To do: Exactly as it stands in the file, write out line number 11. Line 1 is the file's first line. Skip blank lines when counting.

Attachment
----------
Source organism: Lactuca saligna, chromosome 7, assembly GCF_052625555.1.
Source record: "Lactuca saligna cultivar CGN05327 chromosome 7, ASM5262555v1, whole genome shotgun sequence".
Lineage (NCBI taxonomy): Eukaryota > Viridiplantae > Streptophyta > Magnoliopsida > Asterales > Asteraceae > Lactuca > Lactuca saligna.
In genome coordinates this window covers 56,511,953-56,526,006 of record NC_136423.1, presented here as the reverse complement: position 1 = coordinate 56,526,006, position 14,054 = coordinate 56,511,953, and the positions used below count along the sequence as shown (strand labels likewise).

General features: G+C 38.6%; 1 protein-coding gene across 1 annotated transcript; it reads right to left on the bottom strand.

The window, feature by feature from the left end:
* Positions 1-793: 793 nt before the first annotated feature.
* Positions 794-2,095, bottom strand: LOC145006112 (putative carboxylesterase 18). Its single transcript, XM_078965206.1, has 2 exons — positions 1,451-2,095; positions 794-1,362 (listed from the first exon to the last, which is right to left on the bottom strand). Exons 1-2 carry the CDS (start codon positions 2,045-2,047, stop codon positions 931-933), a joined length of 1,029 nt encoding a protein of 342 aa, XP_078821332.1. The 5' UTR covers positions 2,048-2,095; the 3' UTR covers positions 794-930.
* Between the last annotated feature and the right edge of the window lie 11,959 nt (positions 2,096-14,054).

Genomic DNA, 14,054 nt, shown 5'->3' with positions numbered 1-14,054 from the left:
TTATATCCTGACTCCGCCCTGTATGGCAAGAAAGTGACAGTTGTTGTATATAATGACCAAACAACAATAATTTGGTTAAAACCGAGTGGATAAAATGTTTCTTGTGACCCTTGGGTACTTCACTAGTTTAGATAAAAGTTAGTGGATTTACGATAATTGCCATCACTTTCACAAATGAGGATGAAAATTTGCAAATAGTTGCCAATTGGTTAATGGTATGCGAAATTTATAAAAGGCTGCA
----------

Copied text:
TTATATCCTGACTCCGCCCTGTATGGCAAGAAAGTGACAGTTGTTGTATATAATGACCAAACAACAATAATTTGGTTAAAACCGAGTGGATAAAATGTTTCTTGTGACCCTTGGGTACTTCACTAGTTTAGATAAAAGTTAGTGGATTTACGATAATTGCCATCACTTTCACAAATGAGGATGAAAATTTGCAAATAGTTGCCAATTGGTTAATGGTATGCGAAATTTATAAAAGGCTGCA